Observe, that the Jacobi identity for the generators G± implies some restric-

tions on the higher terms in the expansion of „¦:

0 = [G± , [Gβ , Gγ ]] + (terms cyclic in [±βγ]) = ’3i G[± , Mβγ] Gδ

δ

(218)

3i

= ’3 i G[± , Mβγ] + M[±β M±]δµ Gδ = ’

δ µ δµ σ

M±βγ Mδµ Gσ .

2

The equality on the ¬rst line follows from the ¬rst equation (217), the last

equality from the second one.

To describe the states in the extended Hilbert space, we introduce a ghost-

state module, a basis for the ghost states consisting of monomials in the ghost

operators c± :

1

|[±1 ±2 ...±p ] gh = c±1 c±2 ...c±p |0 gh , (219)

p!

Aspects of BRST Quantization 137

with |0 gh the ghost vacuum state annihilated by all bβ . By construction these

states are completely anti-symmetric in the indices [±1 ±2 ...±p ], i.e. the ghosts

satisfy Fermi-Dirac statistics, even though they do not carry spin. This con¬rms

their unphysical nature. As a result of this choice of basis, we can decompose an

arbitrary state in components with di¬erent ghost number (= rank of the ghost

polynomial):

1 (2)

|Ψ = |Ψ (0) + c± |Ψ± + c± cβ |Ψ±β + ...

(1)

(220)

2

(n)

where the states |Ψ±1 ...±n corresponding to ghost number n are of the form

(n) (n)

|ψ±1 ...±n (q) — |0 gh , with |ψ±1 ...±n (q) states of zero-ghost number, depending

only on the degrees of freedom of the constrained (gauge) system; therefore we

have

bβ |Ψ±1 ...±n = 0.

(n)

(221)

To do the ghost-counting, it is convenient to introduce the ghost-number oper-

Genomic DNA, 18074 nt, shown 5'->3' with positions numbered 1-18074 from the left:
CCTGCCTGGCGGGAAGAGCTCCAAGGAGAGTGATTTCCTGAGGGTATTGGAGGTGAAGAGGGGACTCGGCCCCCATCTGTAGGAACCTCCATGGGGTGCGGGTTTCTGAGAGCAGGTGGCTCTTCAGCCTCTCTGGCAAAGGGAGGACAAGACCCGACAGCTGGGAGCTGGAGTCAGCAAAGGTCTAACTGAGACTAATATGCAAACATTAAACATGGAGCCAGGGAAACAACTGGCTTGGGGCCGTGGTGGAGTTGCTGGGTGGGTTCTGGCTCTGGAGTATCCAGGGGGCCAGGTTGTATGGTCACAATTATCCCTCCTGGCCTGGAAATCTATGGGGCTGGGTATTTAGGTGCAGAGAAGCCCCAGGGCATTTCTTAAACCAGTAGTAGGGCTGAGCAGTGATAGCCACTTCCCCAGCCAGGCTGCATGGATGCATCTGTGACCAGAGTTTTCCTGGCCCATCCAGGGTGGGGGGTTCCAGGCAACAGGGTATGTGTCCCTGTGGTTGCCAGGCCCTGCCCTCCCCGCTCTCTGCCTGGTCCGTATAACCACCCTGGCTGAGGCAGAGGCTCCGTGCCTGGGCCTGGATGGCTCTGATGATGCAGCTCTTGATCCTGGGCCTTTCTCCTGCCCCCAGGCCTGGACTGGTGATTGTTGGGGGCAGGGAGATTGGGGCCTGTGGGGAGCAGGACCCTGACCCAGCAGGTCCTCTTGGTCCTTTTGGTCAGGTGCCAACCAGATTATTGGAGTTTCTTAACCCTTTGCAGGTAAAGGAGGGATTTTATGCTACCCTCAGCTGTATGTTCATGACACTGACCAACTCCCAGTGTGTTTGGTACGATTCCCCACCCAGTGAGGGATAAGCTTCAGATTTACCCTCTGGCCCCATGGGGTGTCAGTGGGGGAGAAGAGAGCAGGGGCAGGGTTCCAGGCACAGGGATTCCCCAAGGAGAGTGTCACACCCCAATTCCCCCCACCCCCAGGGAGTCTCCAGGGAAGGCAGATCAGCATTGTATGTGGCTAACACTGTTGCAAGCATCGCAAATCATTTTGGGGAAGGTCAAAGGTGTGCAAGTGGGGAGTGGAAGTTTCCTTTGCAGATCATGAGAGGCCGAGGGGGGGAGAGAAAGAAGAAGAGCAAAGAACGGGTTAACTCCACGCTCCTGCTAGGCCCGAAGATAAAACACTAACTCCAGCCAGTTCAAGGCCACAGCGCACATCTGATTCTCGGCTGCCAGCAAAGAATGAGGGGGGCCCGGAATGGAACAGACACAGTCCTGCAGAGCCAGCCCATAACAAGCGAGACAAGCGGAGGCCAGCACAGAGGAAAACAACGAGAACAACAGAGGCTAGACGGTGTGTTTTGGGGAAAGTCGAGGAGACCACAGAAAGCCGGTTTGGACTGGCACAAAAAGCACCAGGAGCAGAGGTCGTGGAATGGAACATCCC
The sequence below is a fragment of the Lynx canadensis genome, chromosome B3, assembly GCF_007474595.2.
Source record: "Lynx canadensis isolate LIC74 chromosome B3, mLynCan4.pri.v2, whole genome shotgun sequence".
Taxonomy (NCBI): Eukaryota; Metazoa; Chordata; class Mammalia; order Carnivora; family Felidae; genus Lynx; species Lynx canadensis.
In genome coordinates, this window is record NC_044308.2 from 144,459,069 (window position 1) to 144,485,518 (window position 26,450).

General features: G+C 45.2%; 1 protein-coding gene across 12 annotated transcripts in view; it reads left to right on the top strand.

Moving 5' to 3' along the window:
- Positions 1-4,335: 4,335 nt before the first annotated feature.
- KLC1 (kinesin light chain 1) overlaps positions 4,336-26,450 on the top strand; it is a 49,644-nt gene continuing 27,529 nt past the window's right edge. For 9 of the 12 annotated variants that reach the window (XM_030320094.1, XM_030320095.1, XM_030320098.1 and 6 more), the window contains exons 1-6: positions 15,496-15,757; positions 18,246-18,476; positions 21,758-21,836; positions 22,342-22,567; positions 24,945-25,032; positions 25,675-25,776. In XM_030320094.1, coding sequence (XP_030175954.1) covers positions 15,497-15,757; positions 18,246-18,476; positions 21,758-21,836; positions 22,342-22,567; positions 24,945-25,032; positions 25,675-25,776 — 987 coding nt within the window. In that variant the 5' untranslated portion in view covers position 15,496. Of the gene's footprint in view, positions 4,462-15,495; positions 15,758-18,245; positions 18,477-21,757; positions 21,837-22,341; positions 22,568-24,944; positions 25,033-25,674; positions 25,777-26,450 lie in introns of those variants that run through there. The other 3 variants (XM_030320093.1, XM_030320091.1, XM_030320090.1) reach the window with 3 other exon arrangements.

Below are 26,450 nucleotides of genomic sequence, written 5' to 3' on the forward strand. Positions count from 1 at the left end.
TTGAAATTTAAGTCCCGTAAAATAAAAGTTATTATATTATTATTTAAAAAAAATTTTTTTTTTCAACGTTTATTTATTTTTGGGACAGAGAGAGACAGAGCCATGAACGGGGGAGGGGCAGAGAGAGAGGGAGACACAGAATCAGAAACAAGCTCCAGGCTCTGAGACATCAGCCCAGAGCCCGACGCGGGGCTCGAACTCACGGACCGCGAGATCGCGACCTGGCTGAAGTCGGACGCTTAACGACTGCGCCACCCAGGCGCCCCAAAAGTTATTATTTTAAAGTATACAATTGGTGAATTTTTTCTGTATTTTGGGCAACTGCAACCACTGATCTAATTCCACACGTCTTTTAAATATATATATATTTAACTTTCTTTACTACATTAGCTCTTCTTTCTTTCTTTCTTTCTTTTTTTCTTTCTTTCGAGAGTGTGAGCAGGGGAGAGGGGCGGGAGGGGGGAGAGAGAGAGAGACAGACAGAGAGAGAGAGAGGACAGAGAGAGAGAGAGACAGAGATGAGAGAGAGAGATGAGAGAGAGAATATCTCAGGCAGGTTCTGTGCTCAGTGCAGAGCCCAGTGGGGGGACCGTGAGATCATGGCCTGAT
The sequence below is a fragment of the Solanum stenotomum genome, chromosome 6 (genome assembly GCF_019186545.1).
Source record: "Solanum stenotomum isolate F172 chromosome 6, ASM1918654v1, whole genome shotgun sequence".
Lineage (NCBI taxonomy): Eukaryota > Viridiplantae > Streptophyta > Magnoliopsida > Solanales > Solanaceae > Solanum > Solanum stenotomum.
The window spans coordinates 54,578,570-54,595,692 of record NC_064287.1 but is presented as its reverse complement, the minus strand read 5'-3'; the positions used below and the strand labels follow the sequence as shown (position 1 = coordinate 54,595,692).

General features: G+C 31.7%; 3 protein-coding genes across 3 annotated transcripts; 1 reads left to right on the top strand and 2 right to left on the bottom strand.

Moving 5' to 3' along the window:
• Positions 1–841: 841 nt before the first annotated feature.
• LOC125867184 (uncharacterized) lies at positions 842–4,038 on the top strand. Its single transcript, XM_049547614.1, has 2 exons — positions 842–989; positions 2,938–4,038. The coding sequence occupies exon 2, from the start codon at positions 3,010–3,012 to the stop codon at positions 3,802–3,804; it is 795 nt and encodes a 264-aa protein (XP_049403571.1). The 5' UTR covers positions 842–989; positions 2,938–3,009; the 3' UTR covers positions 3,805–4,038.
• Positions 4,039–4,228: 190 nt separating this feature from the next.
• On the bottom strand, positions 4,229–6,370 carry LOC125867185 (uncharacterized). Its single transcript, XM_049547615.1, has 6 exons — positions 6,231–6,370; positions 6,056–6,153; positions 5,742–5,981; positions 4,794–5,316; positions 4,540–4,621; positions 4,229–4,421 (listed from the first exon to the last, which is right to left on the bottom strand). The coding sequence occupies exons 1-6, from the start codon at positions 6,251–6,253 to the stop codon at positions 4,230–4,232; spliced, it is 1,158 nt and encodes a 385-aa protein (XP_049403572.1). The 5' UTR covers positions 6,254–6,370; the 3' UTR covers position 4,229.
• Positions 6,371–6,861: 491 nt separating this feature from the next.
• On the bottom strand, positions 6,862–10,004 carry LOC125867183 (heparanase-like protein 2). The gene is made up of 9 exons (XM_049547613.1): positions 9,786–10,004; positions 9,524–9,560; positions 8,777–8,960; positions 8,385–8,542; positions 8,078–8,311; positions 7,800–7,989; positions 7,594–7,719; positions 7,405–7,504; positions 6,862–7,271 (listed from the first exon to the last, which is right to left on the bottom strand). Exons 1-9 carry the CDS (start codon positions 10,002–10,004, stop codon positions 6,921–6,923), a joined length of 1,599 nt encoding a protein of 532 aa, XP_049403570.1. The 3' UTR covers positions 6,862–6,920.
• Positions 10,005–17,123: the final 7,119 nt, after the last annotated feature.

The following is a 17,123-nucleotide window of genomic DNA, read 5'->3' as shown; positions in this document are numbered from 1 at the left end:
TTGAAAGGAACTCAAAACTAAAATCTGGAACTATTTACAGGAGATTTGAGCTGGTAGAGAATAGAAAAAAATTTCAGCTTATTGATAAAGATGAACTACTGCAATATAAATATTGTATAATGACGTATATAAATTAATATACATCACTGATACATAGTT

ator

[Ng , b± ] = ’b± ,

c± b± , [Ng , c± ] = c± ,

Ng = (222)

±

where as usual the summation over ± has to be interpreted in a generalized sense

(it includes integration over space when appropriate). It follows, that the BRST

operator has ghost number +1:

[Ng , „¦] = „¦. (223)

Now consider a BRST-invariant state:

„¦|Ψ = 0. (224)

Substitution of the ghost-expansions of „¦ and |Ψ gives

1 ±β (1) γ

„¦|Ψ = c± G± |Ψ (0) + c c G± |Ψβ ’ Gβ |Ψ± + iM±β |Ψγ

(1) (1)

2

(225)

1 1

(2) (2) (2)

+ c± cβ cγ G± |Ψβγ ’ iM±β |Ψγδ + M±βγ |Ψδµ

δ δµ

+ ...

2 2

Its vanishing then implies

G± |Ψ (0) = 0,

(1) (1) (1)

γ

G± |Ψβ ’ Gβ |Ψ± + iM±β |Ψγ = 0,

(226)

1

(2) (2) (2)

G[± |Ψβγ] ’ iM[±β |Ψγ]δ + M±βγ |Ψδµ = 0,

δ δµ

2

...

138 J.W. van Holten

These conditions admit solutions of the form

(1)

|Ψ± = G± |χ(0) ,

(2) (1) (1) (1)

γ

|Ψ±β = G± |χβ ’ Gβ |χ± + iM±β |χγ (227)

,

...

where the states |χ(n) have zero ghost number: b± |χ(n) = 0. Substitution of

these expressions into (220) gives

i ±β

(1) γ

|Ψ = |Ψ (0) + c± G± |χ(0) + c± cβ G± |χβ c c M±β |χ(1) + ...

+ γ

2

(228)

(1)

= |Ψ (0) + „¦ |χ(0) + c± |χ± + ...

= |Ψ (0) + „¦ |χ .

The second term is trivially BRST invariant because of the nilpotence of the